Bil’s rating (out of 5): BBB.
USA/Mexico, 1934. Metro-Goldwyn-Mayer. Screenplay by Ben Hecht, suggested by the book by Edgecumb Pinchon, O.B. Stade. Cinematography by Charles G. Clarke, James Wong Howe. Produced by David O. Selznick. Music by Herbert Stothart. Production Design by Harry Oliver. Costume Design by Dolly Tree. Film Editing by Robert Kern. Academy Awards 1934.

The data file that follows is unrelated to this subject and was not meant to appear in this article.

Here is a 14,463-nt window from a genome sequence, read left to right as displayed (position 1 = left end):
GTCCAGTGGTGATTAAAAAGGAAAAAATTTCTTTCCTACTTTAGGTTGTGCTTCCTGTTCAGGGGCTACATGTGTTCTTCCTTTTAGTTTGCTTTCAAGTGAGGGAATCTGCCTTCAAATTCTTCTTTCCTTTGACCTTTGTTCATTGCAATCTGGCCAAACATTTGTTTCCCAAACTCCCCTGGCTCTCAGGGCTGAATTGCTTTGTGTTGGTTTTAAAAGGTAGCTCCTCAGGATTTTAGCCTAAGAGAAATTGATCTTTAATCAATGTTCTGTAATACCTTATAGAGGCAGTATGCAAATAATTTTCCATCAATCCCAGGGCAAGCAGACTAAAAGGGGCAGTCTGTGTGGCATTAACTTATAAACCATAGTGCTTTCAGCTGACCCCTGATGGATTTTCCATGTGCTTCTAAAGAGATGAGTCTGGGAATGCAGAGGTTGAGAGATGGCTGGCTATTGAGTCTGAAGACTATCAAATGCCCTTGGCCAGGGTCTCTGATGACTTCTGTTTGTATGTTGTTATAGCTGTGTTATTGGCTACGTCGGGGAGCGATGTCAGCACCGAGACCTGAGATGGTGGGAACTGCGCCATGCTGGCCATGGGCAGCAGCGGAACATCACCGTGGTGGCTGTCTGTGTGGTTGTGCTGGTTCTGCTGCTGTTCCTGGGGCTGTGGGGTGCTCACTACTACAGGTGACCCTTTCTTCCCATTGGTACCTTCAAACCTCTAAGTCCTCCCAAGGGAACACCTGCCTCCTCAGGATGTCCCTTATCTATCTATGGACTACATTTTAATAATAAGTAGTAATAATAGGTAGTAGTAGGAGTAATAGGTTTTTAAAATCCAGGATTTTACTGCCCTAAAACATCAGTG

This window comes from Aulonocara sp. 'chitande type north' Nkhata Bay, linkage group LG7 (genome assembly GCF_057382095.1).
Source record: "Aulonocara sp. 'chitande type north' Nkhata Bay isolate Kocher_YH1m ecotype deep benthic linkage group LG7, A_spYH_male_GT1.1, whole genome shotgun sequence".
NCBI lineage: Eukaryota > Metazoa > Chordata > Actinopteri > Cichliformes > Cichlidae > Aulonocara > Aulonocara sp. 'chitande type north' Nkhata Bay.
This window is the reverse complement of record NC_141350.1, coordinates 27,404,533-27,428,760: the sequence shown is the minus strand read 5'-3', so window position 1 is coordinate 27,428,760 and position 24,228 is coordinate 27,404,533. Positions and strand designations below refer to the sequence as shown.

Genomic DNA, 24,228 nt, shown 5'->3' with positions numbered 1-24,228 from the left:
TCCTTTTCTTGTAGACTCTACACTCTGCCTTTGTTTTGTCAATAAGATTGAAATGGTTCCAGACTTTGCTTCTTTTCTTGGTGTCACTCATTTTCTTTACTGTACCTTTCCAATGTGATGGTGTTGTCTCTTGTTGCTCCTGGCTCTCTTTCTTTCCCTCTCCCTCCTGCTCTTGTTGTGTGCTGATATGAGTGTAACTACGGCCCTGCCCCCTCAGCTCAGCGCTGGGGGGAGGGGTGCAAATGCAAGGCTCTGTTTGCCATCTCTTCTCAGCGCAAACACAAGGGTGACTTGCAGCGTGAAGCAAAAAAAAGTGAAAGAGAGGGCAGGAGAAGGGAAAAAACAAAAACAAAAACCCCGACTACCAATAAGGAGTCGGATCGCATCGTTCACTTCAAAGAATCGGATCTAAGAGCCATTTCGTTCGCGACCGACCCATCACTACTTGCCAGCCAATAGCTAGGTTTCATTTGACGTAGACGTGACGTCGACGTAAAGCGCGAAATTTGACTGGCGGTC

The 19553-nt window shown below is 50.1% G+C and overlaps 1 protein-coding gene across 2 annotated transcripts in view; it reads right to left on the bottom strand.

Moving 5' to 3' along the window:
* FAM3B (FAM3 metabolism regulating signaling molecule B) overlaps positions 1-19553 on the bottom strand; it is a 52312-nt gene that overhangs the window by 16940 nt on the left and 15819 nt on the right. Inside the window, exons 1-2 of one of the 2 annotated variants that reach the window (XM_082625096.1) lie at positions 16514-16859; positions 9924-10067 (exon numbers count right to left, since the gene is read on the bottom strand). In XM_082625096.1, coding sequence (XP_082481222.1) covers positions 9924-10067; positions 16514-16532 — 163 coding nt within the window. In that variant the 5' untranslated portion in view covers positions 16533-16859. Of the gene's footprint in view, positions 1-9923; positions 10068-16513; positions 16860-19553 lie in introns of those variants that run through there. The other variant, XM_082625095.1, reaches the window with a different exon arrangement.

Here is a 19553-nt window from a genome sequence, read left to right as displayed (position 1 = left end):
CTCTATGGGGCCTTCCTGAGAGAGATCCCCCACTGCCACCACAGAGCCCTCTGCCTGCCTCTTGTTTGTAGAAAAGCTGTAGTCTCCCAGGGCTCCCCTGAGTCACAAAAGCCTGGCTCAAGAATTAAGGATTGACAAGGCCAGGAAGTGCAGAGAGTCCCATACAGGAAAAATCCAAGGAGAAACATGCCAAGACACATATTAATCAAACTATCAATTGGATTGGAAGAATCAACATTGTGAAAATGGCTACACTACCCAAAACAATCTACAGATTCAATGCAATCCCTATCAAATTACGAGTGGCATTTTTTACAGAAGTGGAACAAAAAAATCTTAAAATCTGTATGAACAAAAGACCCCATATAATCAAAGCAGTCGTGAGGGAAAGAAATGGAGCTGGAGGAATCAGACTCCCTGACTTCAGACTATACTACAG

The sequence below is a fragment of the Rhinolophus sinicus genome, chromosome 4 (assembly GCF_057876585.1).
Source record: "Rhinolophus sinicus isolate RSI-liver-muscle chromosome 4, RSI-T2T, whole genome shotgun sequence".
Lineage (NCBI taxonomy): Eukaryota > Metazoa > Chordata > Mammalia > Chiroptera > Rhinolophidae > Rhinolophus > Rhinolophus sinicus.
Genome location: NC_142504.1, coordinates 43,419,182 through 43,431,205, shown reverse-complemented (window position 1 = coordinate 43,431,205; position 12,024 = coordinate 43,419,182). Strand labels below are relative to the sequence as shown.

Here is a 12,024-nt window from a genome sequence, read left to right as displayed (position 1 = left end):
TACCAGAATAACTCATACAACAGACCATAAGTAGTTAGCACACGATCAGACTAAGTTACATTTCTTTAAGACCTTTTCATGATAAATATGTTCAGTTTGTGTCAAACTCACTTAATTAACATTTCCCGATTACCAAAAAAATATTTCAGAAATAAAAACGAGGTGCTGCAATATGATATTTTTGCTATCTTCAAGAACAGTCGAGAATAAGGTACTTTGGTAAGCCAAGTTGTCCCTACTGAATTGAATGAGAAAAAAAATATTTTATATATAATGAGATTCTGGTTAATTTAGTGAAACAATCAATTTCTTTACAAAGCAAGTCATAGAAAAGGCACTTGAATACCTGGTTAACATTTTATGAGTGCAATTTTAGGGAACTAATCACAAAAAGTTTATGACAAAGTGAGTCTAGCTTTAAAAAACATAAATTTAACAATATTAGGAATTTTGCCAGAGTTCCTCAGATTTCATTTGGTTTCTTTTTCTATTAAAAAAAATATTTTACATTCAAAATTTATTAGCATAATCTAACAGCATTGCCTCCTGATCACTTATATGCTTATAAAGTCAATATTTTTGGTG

The famed Mexican revolutionary is given a highly fictionalized, often entertaining treatment in this combination of biopic, exploitation and expressionist action film. Wallace Beery is engaging in one of his biggest roles as the man who was orphaned as a child when the country’s cold-blooded aristocrats killed his parents and set him on the path of vengeance. Growing up a lawless bandit who easily turned a gun on any oligarch looking to keep the common man down, Pancho Villa’s tactics are eventually brought into line by future president Francisco Madero (Henry B. Walthall), who puts Villa at the forefront of an army that saves Mexico from its oppressors. The two men don’t see eye to eye for long and Villa is banished by Madero from the country until the politician’s trouble with “General Pascal” (played by Joseph Schildkraut, likely based on Pascual Orozco) sees him overthrown and the country in need of saving by Villa yet again. It’s possible that Howard Hawks, who was fired from the picture after an off-camera incident involving Lee Tracy’s being arrested during filming in Mexico (and replaced by Stuart Erwin), was upset that Scarface made gangster violence glamorous and here doubles down on his effort to show his anti-hero in a negative light. Having Beery and his preening mug play the lead character makes Villa adorable and is an uncomfortable blend with Ben Hecht’s vicious screenplay, which emphasizes a display of the abuses that come with any kind of power; Hecht doesn’t always make Villa’s most violent acts redeemable or even logical (and is shockingly honest about his polygamy) and yet there’s also a jokey familiarity we are meant to have with the character when he pulls off the odd bit of screwball antics (like a running joke about wanting to be depicted as a bull and not a pigeon). The film features a shocking level of violence for a movie made within view of the Hayes Code, women shot in the stomach, dead bodies dragged into a courtroom, a man who is covered in honey and fed to fiery ants, all of this is included in this raging experience that eventually goes on a bit too long and has an uneven tone between cartoonish comedy and violent drama. None of the cast is actually Latino and seeing actors in brownface won’t be easy for modern-day audiences to take (at the time, ironically, Villa’s widow said it was her favourite portrayal of her late husband), but some members of the roster turn in admirable performances, particularly Fay Wray as a glamorous society woman who tries but fails to remain on Villa’s side of things.